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Teaching with Technology: AP® Biology Bioethics

Matthew Bostick
AP Biology Teacher
Westchester Country Day School
High Point, NC

April 2016

Now that the AP® Biology course has moved toward an inquiry-based approach, the newly structured curriculum favors students who can think independently, synthesize multiple ideas, and design multiple experiments to test their own hypotheses. As such, students must be able to formulate solid and testable scientific questions.

Additionally, the new curriculum explicitly states that students need to further develop the ability to pose and rationally discuss questions addressing bioethical issues, such as the use of stem cells, cloning, and genetically modified organisms [College Board AP® Biology Learning objective 3.13; Science Practice 3.1; Essential knowledge 3.A.3].

Scientific and ethical issues have become commonplace in both news coverage and conversations across social media. We need our high school students to become informed, well-rounded participants in bioethical discussions so they can contribute to a growing scientific literacy.

Because high school students love to talk, bioethical lessons are most productive when a discussion-based format is used in conjunction with the analysis of primary peer-reviewed research documents and relevant case studies. Ultimately, students should begin to develop the skills necessary to formulate their own unbiased, objective justifications for their decisions when confronted with a bioethical dilemma.

Bioethics teaching tools

So when it’s time to introduce bioethics to your AP® Biology classes, where can you go to find appropriate, informative, and reliable resources? Allow me to introduce you to an amazing resource offered by the Northwest Association for Biomedical Research (NWABR). A free service, the NWABR offers a full bioethics lesson plan archive with rubrics and guidelines that exist to promote the understanding of ethical guidelines and decision making in the field of biomedical research.

I recommend you begin by visiting the Teacher Center of the NWABR website, which includes full downloadable curricula and an archive with thousands of peer-reviewed teaching resources organized by pedagogy, grade level, subject matter, etc. I have used the site’s Bioethics 101 curriculum and supplemental case studies as my primary teaching materials for a semester-long bioethics elective offered to high school students, and I have seen fantastic results due in large part to the quality of the NWABR teaching materials.

For the AP® Biology course, I suggest exploring the lesson plans that focus on the transmission of HIV and the development of the HIV vaccine, found on the NWABR Teacher Center website. The HIV curriculum complements several components of the AP® Biology course description by reviewing HIV structure and transmission. Next, it introduces students to types of vaccines through an examination of primary source documents and wonderful animations that illustrate the difficulties related to creating an HIV vaccine [see College Board AP® Biology Enduring Understanding 3C].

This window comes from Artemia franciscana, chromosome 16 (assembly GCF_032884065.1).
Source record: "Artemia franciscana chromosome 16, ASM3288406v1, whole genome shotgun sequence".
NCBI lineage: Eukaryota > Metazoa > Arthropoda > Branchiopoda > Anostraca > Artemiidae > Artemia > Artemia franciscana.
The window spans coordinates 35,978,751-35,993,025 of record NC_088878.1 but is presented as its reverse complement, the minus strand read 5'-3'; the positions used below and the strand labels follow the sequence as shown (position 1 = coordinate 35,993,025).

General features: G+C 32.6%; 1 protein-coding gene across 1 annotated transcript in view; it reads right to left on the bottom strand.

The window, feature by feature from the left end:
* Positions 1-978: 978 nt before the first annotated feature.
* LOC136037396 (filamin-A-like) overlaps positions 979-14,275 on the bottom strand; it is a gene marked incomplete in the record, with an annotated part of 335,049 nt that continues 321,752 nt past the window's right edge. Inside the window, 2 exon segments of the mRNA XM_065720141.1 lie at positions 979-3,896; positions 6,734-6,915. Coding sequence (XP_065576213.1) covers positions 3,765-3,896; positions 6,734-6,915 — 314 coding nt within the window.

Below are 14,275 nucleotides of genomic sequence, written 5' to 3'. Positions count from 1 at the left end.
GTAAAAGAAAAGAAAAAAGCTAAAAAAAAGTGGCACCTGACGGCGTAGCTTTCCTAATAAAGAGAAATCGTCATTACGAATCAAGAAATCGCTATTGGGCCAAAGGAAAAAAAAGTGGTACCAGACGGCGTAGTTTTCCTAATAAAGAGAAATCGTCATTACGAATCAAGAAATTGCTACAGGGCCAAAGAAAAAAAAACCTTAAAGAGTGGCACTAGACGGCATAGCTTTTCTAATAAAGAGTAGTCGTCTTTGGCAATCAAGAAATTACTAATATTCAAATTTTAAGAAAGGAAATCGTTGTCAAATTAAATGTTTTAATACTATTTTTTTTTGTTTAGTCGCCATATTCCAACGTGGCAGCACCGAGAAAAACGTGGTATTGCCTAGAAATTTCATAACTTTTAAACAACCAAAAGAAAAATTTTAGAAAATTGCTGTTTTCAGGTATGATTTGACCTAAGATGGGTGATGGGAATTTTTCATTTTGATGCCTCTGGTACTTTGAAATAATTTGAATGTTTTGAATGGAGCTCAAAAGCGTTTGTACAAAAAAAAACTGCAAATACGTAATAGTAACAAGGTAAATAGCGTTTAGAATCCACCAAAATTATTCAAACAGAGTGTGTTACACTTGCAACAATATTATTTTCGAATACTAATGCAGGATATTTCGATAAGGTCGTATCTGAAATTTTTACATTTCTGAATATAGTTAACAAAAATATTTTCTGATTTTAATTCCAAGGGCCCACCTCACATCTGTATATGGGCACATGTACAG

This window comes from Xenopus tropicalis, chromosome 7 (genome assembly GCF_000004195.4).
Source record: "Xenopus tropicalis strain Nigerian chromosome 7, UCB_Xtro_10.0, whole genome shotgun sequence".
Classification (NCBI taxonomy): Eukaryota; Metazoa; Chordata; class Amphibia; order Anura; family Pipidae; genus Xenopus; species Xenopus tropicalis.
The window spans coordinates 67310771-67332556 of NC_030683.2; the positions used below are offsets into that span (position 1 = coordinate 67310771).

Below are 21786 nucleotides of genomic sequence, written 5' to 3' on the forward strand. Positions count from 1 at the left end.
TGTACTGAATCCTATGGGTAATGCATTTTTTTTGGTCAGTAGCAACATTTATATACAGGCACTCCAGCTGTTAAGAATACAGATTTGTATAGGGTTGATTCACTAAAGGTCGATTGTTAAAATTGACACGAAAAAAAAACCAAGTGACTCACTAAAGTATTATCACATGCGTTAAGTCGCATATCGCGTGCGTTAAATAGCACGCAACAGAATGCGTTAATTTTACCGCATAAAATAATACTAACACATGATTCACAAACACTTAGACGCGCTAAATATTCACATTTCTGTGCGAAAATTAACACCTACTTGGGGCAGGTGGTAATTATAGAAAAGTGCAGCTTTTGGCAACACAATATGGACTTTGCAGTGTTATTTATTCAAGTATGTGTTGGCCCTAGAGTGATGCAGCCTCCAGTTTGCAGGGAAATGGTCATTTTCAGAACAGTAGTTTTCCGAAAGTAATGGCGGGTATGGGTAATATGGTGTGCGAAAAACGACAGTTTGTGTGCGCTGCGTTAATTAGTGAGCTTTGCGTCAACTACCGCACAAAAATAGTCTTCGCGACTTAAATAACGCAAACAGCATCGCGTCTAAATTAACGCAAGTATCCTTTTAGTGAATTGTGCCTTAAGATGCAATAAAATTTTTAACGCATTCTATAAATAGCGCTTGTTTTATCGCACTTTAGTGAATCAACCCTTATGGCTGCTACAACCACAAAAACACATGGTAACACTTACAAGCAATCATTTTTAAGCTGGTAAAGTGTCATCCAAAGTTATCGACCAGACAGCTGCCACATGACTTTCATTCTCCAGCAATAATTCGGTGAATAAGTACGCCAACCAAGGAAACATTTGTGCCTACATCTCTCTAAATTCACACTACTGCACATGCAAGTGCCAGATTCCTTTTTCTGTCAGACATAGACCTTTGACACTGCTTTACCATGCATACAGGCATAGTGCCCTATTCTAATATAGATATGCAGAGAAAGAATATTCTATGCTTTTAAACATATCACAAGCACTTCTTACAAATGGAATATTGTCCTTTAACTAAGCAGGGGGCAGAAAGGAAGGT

Within these ready-made lessons, students explore historical and current case studies related to the use of human participants in HIV vaccine trials. Then, students face the challenge of applying bioethical principles when confronted with a global pandemic that finds itself at the intersection of ethical, cultural, and scientific issues. To return full circle to the inquiry-based approach recommended by the new AP® Biology curriculum, students are ultimately challenged to design their own hypothetical HIV vaccine trial. In order to effectively design their trial, students must apply their knowledge of HIV transmission, vaccine characteristics, possible human participants, and the ethical considerations relevant to making biomedical decisions on a global scale.

Final thoughts

I cannot recommend these lessons enough, and my students certainly love them. You will be pleasantly surprised by the compassion, maturity, and practicality your high school students show once given the right tools to express themselves in a bioethical discussion.

When you are on the NWABR site, check out the equally engaging human stem cells in biomedical research lesson plan, possibly when teaching cell differentiation and communication. They even have a nice complement to the AP® BLAST bioinformatics essential lab, complete with teaching resources, instructions, and a handy answer key for the hardworking biology teacher.

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